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Norway is the birthplace of the Yule log. The ancient Norse used the Yule log in their celebration of the return of the sun at winter solstice. "Yule" came from the Norse word hweol, meaning wheel. The Norse believed that the sun was a great wheel of fire that rolled towards and then away from the earth. Ever wonder why the family fireplace is such a central part of the typical Christmas scene? This tradition dates back to the Norse Yule log. It is probably also responsible for the popularity of log-shaped cheese, cakes, and desserts during the holidays.

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Decorating evergreen trees had always been a part of the German winter solstice tradition. The first "Christmas trees" explicitly decorated and named after the Christian holiday, appeared in Strasbourg, in Alsace in the beginning of the 17th century. After 1750, Christmas trees began showing up in other parts of Germany, and even more so after 1771, when Johann Wolfgang von Goethe visited Strasbourg and promptly included a Christmas tree is his novel, The Suffering of Young Werther. In the 1820s, the first German immigrants decorated Christmas trees in Pennsylvania. After Germany's Prince Albert married Queen Victoria, he introduced the Christmas tree tradition to England. In 1848, the first American newspaper carried a picture of a Christmas tree and the custom spread to nearly every home in just a few years.

Germans love to decorate their houses at Christmas. Many houses will have little wooden frames holding electric candles in their windows, and coloured pictures of paper or plastic which look beautiful from the outside at night. Often too, they will have an 'Adventskranz' - a wreath of leaves with four candles. (Advent - meaning 'coming' - is the 4 week period before Christmas). On each Sunday of Advent, another candle is lit. Most homes will also have little wooden 'cribs' - a small model of the stable where Jesus was born, with Mary, Joseph, Baby Jesus, and animals.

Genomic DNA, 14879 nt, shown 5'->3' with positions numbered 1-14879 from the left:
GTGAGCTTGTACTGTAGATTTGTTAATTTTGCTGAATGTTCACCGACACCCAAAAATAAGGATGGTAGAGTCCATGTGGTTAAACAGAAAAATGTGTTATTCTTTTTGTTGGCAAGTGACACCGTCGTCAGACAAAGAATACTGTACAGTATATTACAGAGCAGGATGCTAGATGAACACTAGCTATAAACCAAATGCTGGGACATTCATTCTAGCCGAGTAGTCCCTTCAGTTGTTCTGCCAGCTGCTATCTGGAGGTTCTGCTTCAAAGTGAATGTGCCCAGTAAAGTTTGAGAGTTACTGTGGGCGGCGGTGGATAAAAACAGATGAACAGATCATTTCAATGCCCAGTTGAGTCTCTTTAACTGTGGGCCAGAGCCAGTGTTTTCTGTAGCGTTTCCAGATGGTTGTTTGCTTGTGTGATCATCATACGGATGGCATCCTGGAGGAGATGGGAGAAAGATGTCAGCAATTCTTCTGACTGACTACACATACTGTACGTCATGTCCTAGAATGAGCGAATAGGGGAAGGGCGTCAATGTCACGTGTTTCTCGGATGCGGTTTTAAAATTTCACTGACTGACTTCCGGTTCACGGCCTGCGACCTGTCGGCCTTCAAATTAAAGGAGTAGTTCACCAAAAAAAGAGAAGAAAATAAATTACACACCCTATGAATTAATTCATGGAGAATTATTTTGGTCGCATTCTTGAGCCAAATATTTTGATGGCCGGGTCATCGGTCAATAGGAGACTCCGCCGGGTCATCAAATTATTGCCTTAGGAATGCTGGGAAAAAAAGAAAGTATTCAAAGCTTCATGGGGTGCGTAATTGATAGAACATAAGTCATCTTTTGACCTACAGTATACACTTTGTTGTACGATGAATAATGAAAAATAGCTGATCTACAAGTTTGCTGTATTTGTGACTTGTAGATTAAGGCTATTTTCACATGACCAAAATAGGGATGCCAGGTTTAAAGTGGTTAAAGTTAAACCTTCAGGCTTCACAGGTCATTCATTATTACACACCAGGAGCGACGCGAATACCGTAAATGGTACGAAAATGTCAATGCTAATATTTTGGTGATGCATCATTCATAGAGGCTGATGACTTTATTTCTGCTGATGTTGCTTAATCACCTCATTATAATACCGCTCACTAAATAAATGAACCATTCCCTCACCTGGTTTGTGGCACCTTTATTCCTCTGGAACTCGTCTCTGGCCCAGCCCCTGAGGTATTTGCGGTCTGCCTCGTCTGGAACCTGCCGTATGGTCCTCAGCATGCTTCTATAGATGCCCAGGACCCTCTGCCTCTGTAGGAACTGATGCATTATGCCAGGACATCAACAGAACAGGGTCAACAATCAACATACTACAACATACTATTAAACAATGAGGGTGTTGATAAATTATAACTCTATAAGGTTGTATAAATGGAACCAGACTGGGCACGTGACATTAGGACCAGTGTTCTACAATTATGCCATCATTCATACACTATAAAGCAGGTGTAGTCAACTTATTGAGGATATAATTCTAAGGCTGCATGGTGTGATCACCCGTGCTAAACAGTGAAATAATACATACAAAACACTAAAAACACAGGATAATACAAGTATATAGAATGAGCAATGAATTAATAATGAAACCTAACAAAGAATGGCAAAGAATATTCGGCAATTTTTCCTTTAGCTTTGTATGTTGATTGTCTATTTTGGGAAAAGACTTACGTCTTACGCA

Father Christmas - 'Der Weihnachtsmann' - brings presents in the late afternoon of Christmas Eve (December 24th), after people have been to a church meeting. The presents are then found under the Christmas tree. One person in the family will ring a bell and call everyone to come to the room. On Christmas Day, fish (carp) or goose will be cooked.

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Latvians believe that Father Christmas brings presents on each of the 12 days of Christmas starting on Christmas Eve. Usually the presents are put under the family Christmas tree. (What a good idea to spread Christmas out longer!)

The special Latvian Christmas Day meal is cooked brown peas with bacon (pork) sauce, small pies, cabbage and sausage.

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People pretend that Father Christmas brings presents to children on Christmas Eve. The presents are left under the Christmas tree or in shoes by the fireplace. A special Christmas meal of salted dry cod-fish with boiled potatoes is eaten at midnight on Christmas Eve.

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An Englishman named John Calcott Horsley helped to popularize the tradition of sending Christmas greeting cards when he began producing small cards featuring festive scenes and a pre-written holiday greeting in the late 1830s. Newly efficient post offices in England and the United States made the cards nearly overnight sensations. At about the same time, similar cards were being made by R.H. Pease, the first American card maker, in Albany, New York, and Louis Prang, a German who immigrated to America in 1850.

Celtic and Teutonic peoples had long considered mistletoe to have magic powers. It was said to have the ability to heal wounds and increase fertility. Celts hung mistletoe in their homes in order to bring themselves good luck and ward off evil spirits. During holidays in the Victorian era, the English would hang sprigs of mistletoe from ceilings and in doorways. If someone was found standing under the mistletoe, they would be kissed by someone else in the room, behavior not usually demonstrated in Victorian society.